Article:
From a national symbol to America’s most hated dogs, Pit Bulls have an undoubtedly complex history. How did that happen? Is there a reason to dislike the breed, or is it all just a big misunderstanding? 

Pit Bull statistics show how the media and public opinion did a number on this loving breed. Did you know that 25% of Americans dislike Pit Bulls? You’ll find some of their reasons listed below.

But what might be the biggest issue for these brave pals is the lack of clear breed definition. Let’s find out more about these misunderstood dogs and their characteristics.

Fascinating Facts about Pit Bulls

  • Pit bull mixes make 6% of the US dog population, or 4.5 million.
  • The breed consistently scores more than 85% on temperament tests.
  • Pit Bull statistics in 2021 show that 40% of Pit Bulls in shelters are euthanized each year. 
  • In WWI, a Pit Bull named Stubby earned 13 decorations and the rank of a sergeant. 
  • Between 2013 and 2021, 20 States confirmed that pit bulls were involved in most bite incidents.
  • Pit Bulls were also responsible for 39 dog bite-related deaths in 2019.
  • Pit Bulls are abused more than any other dog breed.
  • You’re 213% more likely to get a severe injury from a Pit Bull than other dog breeds.
  • In 94% of the attacks involving Pit Bulls, the dogs were male and not neutered. 
  • On average, between 2005 and 2019, there were between 30–40 fatal dog bite attacks per year. 

But What Is a Pit Bull Breed?

“Pit Bull” is an umbrella term for several dog types that descended from bulldogs and terriers. The name classifies at least several types of Pit Bull dog breeds such as the American Staffordshire Terrier, Staffordshire Bull Terrier, and American Bully. 

Keep this in mind while you read the facts about these dogs below. 

Pit Bull Breed Characteristics and History

The history of the breed continues to be a roller coaster to this day. Divided into two main camps, people either adore Pit Bulls or will do anything to eradicate them. 

1. Pit Bull Mixes Make 6% of the US Dog Population or 4.5 Million

(Source: Dog Bite Law)

  • The AKC does not officially recognize the Pit Bull as a purebred dog. Pit Bull statistics show that broad chest and short hair don’t necessarily mean that your dog belongs to this breed.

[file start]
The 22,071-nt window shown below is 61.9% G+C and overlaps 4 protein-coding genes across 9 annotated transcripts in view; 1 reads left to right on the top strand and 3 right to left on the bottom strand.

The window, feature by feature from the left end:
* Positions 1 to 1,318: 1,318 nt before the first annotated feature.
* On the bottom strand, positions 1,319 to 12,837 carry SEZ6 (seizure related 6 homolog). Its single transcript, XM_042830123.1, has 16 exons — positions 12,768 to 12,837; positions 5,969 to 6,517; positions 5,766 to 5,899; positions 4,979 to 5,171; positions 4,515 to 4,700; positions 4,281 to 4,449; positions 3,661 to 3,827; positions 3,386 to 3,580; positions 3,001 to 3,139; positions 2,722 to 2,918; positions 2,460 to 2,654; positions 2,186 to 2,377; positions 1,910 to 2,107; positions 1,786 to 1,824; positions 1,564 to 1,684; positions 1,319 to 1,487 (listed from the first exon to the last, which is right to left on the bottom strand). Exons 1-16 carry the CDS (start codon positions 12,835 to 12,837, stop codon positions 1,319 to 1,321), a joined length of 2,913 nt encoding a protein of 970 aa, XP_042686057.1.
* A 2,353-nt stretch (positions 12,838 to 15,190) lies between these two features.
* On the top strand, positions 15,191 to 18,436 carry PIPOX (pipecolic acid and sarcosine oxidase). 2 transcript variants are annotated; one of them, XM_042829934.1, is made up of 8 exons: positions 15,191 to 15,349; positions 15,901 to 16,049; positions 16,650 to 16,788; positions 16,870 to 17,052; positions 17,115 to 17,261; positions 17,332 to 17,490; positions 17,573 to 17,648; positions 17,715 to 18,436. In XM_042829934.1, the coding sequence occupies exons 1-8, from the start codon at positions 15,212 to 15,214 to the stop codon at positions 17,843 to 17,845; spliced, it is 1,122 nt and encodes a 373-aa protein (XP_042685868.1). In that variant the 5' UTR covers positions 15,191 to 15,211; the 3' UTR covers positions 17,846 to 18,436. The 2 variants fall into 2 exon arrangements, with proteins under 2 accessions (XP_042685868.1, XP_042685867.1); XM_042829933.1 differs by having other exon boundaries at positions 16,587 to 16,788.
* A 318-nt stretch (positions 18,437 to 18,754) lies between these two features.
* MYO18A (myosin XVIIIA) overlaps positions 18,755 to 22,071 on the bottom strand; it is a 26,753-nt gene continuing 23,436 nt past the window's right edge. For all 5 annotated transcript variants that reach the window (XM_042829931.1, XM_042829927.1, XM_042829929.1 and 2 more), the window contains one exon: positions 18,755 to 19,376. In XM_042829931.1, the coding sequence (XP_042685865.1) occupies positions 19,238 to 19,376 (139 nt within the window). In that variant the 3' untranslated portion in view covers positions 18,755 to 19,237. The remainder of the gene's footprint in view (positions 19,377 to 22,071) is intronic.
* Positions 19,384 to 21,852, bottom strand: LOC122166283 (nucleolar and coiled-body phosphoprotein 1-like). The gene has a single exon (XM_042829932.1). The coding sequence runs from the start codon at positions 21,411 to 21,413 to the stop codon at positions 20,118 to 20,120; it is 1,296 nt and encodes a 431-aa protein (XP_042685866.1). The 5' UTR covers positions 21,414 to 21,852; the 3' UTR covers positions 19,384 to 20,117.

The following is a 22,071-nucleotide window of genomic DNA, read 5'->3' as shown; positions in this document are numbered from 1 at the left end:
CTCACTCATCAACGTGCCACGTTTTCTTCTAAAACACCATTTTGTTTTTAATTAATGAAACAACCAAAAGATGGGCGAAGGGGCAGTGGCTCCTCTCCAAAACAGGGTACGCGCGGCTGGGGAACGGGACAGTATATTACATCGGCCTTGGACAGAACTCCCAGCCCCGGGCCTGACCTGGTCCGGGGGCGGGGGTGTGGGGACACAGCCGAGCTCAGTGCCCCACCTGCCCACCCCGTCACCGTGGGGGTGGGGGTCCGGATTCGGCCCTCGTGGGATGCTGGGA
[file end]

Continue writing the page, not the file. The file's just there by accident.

• Pit Bull’s origin dates back to the 1800s, with the Old English Bulldog as their ancestor. When the bear and bull-baiting got banned, gamblers started pitting dog breeds against rats,  and that’s how Pit Bulls got their name. 
  • More than 20 dog breeds are mistaken for Pit Bulls due to their similar characteristics. That puts some doubts on those horrible pit bull attack statistics. 
  • 12 countries that banned Pit Bulls: Brazil, Belgium, Canada, Denmark, France, Finland, New Zealand, Norway, the Netherlands, Poland, Sweden, and Puerto Rico.

Initially, these dogs were bred for fighting. In time, they found their way into Americans’ hearts as one of the best guard dogs that could also herd cattle and even entertain the children. So, what went wrong?

Good Pit Bull Statistics

Pit Bulls had no trouble winning over the hearts of people in the past. These canines are intelligent, easy to train, and incredibly loyal, so they’re often chosen as police and service dogs.

2. Pit Bull Varieties Consistently Score More Than 85% on Temperament Tests

(Source: Pit Bull Info)

  • The Pit Bull was America’s favorite during WWI and WWII. Ads featured this breed the most, emphasizing the dogs’ courage and protection. What’s more, the breed was often a mascot for football and basketball teams.
  • A Pit Bull named Stubby earned 13 decorations and the rank of a sergeant. He served for 18 months and fought next to soldiers in 17 battles. Today, the US remembers Stubby as its first dog soldier.

Pit Bulls have a strong reputation for being family and therapy dogs. But with so many dogs mislabeled as this breed, the truth about pit bulls statistics is often twisted. It can be years before organizations could repair the dogs’ image. 

Pit Bull Adoption Statistics

With so many people disliking the breed, Pit Bulls remain in shelters longer than other dogs. Eventually, animal shelter statistics show that many of them die there. 

With so many people disliking the breed, Pit Bulls remain in shelters longer than other dogs.

3. 54% of Pit Bulls in the US Were Put for Adoption in 2019

(Source: Animals 24–7)

  • 15%–20% of dogs in shelters are Pit Bulls. That said, it’s challenging to come up with an accurate number as the definition of the breed is quite broad. 
  • 40% of Pit Bulls in shelters are euthanized each year.  There’s simply not enough space, and the adoption rate for this breed is significantly lower.
  • Pit bull statistics vs other dogs show that it takes three times longer for this breed to get adopted. Public opinion might have something to do with this.
  • 25% of Americans view Pit Bulls negatively. More than 50% agree that families with small children shouldn’t adopt a dog of this breed. No wonder that so many of these dogs remain in shelters.
  • 75% of shelters get the dog labels wrong. Even animal experts like breeders and vets have trouble recognizing a breed and are correct only in a few cases. 
  • 64% of Pit Bulls got adopted when a shelter in Orlando removed their labels. 

The American Pit Bull Terrier might have less trouble finding a new home if shelters remove dog labels. Since the breed is often mislabeled anyway, this could be one solution to get these canines back on the public’s good side. 

Pit Bull Abuse Statistics

Dog fighting might be illegal, but that doesn’t stop people from participating in it. In 2021, it’s still a massive issue in the US, with horrible consequences for the dogs involved. 

4. Pit Bulls Are Abused More Than Other Dog Breeds

Believing the myth that Pit Bulls don’t feel pain, owners have allowed and participated in these animals’ suffering.

(Source: PETA)

  • Pit Bull violence statistics report that these canines are forced to participate in dog fights more than other breeds. These dogs are chained, tortured, and starved to make them more aggressive. Not to mention that dog fighting is illegal in all 50 states.